- The Alabama I.D. wordmark for your division
- The full name of the division represented by the identifier, with the exception of those letterheads that use the “Founded 1831” identifier and of the Graduate School and the School of Law, whose whole names are their identifiers
- The full name of the division whose letterhead it is, if that information is not already given in 2
- Contact information: physical address, mailing address, telephone number, and fax number, and an e-mail address and a Web site address, as desired
- Optional divisional logo or University seal
In addition to the basic contact information, divisions may add whatever information they choose: an individual’s name and title (or a list of individuals and their specific contact information); a list of pertinent data such as programs within a department, departments within a school, or years of national championship rankings; a logo if the division has its own.
Setting Up a Letter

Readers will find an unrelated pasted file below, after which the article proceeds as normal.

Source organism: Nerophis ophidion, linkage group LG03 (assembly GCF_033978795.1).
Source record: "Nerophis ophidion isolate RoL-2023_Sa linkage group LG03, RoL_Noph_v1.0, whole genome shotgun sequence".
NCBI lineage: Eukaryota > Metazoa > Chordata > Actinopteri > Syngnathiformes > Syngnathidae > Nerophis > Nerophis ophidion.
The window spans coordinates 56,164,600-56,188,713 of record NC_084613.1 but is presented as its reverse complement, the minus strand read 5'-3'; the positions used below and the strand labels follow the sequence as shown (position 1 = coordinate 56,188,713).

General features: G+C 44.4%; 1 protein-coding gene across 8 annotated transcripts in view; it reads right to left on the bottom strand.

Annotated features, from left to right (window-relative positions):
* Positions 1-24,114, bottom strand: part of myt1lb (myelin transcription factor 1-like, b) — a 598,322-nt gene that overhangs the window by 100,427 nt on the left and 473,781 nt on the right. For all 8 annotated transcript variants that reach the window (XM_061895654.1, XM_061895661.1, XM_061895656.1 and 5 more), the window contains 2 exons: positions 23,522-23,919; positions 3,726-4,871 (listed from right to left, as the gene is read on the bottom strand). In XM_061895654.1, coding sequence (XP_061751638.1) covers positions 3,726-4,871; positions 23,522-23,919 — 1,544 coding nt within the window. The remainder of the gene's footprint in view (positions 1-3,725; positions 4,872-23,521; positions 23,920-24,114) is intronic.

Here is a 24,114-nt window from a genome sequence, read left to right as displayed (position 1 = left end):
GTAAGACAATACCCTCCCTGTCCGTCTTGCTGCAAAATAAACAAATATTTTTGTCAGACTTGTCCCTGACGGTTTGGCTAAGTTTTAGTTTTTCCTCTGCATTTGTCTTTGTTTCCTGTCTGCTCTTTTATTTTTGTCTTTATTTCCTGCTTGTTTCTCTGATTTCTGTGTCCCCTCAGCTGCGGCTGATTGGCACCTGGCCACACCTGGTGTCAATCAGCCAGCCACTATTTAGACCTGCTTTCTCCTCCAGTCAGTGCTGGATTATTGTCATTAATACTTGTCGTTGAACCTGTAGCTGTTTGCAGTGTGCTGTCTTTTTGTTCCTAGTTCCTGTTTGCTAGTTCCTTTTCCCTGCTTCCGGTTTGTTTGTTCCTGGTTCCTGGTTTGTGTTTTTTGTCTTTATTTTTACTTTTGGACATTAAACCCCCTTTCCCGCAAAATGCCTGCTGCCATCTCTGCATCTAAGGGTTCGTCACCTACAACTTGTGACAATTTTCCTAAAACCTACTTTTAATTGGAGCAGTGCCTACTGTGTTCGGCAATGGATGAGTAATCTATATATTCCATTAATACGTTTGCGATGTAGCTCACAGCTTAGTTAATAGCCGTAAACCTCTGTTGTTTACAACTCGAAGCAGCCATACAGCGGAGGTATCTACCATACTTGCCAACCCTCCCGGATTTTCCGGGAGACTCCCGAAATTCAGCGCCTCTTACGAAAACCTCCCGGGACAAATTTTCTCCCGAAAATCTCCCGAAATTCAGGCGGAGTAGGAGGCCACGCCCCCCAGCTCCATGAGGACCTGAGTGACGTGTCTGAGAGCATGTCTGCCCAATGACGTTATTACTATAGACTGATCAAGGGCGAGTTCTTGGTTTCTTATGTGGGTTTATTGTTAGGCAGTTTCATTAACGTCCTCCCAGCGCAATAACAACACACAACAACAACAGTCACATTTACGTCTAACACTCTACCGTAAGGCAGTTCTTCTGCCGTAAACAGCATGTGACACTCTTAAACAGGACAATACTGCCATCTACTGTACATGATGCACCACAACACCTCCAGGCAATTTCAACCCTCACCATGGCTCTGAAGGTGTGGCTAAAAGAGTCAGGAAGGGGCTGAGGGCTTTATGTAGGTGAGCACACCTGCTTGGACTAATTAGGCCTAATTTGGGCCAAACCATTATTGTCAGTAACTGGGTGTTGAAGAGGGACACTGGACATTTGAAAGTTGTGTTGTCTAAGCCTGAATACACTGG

Set these margins for the first page of a letter: 2.5″ on the left, .35″ on the bottom, and at least .35″ on the right. Set your top margin so that the first line of text (usually the date) has the same baseline as the last line of stationery text above the wordmark. The second line of text (usually the name of the recipient) should have the same baseline as the identifier in the wordmark.
For the second and subsequent sheets of a letter, set a left margin of 1.5″, bottom and right margins of at least .35″, and a top margin the same as that on your first page.
Use Berthold Garamond (or whatever Garamond you have) for the text of the letter; depending on the length of your letter, use 10- or 11-point type on standard 12-point line spacing (or leading).
Maintain the integrity of the stationery design by placing all letter text as indicated. Do not put any letter text to the left of the established 2.5″ left margin on the first page.
University Printing Services follows the above grid for all business card construction. A divisional logo, screened at 50 percent, may be used on the back of the card. Goudy Sans Book is used for the divisional description text and the address text: 8-point type, 9-point leading. Goudy Sans Medium Italic is used for the name and title: 10-point type, 12-point leading. Type size may be varied by one point to accommodate longer and shorter entries.